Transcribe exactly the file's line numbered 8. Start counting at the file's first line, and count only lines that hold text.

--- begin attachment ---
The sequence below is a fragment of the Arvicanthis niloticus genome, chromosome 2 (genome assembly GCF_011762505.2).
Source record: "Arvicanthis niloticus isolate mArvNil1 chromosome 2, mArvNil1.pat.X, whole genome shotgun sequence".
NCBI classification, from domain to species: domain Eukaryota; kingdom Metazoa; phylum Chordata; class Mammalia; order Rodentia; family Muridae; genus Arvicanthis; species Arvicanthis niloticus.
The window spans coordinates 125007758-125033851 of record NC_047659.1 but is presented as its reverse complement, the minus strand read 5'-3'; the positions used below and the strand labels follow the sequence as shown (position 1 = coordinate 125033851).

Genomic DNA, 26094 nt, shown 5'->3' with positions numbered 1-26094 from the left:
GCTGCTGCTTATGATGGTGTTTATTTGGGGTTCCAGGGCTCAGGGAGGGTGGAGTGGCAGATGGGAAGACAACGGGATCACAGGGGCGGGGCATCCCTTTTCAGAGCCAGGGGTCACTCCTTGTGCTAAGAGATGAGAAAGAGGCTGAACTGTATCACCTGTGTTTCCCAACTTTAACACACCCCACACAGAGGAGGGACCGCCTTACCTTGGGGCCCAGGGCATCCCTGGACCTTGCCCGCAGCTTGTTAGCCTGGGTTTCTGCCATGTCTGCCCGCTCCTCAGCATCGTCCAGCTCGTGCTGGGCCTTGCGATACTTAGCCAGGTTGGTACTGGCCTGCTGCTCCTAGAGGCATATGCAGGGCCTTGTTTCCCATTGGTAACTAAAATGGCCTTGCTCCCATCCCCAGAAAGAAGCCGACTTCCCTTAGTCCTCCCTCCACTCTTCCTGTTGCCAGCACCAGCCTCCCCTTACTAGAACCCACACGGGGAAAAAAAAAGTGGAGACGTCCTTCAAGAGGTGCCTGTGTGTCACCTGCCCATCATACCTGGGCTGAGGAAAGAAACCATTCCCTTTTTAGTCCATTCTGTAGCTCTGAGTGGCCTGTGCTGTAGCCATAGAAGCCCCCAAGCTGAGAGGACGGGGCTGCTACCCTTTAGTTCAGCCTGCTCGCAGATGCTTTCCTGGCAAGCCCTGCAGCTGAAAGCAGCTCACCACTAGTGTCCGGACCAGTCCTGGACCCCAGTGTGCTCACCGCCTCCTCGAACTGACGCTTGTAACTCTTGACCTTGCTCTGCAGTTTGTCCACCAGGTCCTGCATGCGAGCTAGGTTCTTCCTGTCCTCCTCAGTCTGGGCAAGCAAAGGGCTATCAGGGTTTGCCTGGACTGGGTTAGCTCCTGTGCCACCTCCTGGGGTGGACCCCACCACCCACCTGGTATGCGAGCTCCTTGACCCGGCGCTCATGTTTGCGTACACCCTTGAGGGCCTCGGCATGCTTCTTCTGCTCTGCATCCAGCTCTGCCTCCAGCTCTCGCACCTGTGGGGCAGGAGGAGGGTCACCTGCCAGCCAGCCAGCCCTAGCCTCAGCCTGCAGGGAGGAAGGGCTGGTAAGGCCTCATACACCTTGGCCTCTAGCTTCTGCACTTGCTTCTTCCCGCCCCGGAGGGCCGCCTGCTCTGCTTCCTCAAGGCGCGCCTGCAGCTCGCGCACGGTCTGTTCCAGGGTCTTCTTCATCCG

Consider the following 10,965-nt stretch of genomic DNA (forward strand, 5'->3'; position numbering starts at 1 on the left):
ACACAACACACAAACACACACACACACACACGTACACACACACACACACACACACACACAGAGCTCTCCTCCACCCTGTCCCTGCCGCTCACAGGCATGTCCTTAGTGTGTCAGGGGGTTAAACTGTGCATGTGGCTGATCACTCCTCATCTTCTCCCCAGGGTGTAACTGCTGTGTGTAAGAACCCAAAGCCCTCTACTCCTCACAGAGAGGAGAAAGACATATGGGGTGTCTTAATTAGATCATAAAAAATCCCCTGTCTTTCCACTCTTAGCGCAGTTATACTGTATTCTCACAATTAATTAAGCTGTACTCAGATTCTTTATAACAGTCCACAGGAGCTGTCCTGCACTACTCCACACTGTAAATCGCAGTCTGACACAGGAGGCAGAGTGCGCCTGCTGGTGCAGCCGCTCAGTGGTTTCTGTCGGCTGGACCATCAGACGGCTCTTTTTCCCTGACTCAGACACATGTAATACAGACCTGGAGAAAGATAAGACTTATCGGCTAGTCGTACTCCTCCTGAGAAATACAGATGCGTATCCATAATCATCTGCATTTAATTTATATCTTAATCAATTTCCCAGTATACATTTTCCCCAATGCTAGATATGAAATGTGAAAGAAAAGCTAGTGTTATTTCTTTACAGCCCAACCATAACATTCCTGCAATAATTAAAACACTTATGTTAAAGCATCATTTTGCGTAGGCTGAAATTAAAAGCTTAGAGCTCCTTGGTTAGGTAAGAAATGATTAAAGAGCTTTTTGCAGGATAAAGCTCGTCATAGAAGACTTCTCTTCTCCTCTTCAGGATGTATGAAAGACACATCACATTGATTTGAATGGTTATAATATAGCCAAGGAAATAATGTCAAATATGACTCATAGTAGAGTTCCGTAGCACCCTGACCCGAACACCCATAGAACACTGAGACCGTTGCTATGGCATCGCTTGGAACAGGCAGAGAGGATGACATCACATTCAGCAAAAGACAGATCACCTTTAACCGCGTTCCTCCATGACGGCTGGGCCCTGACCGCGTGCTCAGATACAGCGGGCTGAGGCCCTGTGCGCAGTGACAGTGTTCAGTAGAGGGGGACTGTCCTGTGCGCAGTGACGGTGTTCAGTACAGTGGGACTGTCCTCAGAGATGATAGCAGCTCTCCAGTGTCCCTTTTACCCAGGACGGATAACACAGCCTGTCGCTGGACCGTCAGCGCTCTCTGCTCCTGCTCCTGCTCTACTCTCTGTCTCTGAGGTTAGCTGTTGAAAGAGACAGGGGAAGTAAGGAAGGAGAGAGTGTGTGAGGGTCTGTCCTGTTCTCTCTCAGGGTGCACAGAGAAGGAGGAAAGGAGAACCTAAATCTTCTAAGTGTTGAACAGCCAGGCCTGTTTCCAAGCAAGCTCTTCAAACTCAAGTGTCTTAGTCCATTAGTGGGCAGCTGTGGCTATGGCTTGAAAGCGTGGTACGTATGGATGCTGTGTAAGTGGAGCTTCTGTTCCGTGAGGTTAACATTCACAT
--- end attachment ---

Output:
ACACAACACACAAACACACACACACACACACGTACACACACACACACACACACACACACAGAGCTCTCCTCCACCCTGTCCCTGCCGCTCACAGGCATGTCCTTAGTGTGTCAGGGGGTTAAACTGTGCATGTGGCTGATCACTCCTCATCTTCTCCCCAGGGTGTAACTGCTGTGTGTAAGAACCCAAAGCCCTCTACTCCTCACAGAGAGGAGAAAGACATATGGGGTGTCTTAATTAGATCATAAAAAATCCCCTGTCTTTCCACTCTTAGCGCAGTTATACTGTATTCTCACAATTAATTAAGCTGTACTCAGATTCTTTATAACAGTCCACAGGAGCTGTCCTGCACTACTCCACACTGTAAATCGCAGTCTGACACAGGAGGCAGAGTGCGCCTGCTGGTGCAGCCGCTCAGTGGTTTCTGTCGGCTGGACCATCAGACGGCTCTTTTTCCCTGACTCAGACACATGTAATACAGACCTGGAGAAAGATAAGACTTATCGGCTAGTCGTACTCCTCCTGAGAAATACAGATGCGTATCCATAATCATCTGCATTTAATTTATATCTTAATCAATTTCCCAGTATACATTTTCCCCAATGCTAGATATGAAATGTGAAAGAAAAGCTAGTGTTATTTCTTTACAGCCCAACCATAACATTCCTGCAATAATTAAAACACTTATGTTAAAGCATCATTTTGCGTAGGCTGAAATTAAAAGCTTAGAGCTCCTTGGTTAGGTAAGAAATGATTAAAGAGCTTTTTGCAGGATAAAGCTCGTCATAGAAGACTTCTCTTCTCCTCTTCAGGATGTATGAAAGACACATCACATTGATTTGAATGGTTATAATATAGCCAAGGAAATAATGTCAAATATGACTCATAGTAGAGTTCCGTAGCACCCTGACCCGAACACCCATAGAACACTGAGACCGTTGCTATGGCATCGCTTGGAACAGGCAGAGAGGATGACATCACATTCAGCAAAAGACAGATCACCTTTAACCGCGTTCCTCCATGACGGCTGGGCCCTGACCGCGTGCTCAGATACAGCGGGCTGAGGCCCTGTGCGCAGTGACAGTGTTCAGTAGAGGGGGACTGTCCTGTGCGCAGTGACGGTGTTCAGTACAGTGGGACTGTCCTCAGAGATGATAGCAGCTCTCCAGTGTCCCTTTTACCCAGGACGGATAACACAGCCTGTCGCTGGACCGTCAGCGCTCTCTGCTCCTGCTCCTGCTCTACTCTCTGTCTCTGAGGTTAGCTGTTGAAAGAGACAGGGGAAGTAAGGAAGGAGAGAGTGTGTGAGGGTCTGTCCTGTTCTCTCTCAGGGTGCACAGAGAAGGAGGAAAGGAGAACCTAAATCTTCTAAGTGTTGAACAGCCAGGCCTGTTTCCAAGCAAGCTCTTCAAACTCAAGTGTCTTAGTCCATTAGTGGGCAGCTGTGGCTATGGCTTGAAAGCGTGGTACGTATGGATGCTGTGTAAGTGGAGCTTCTGTTCCGTGAGGTTAACATTCACAT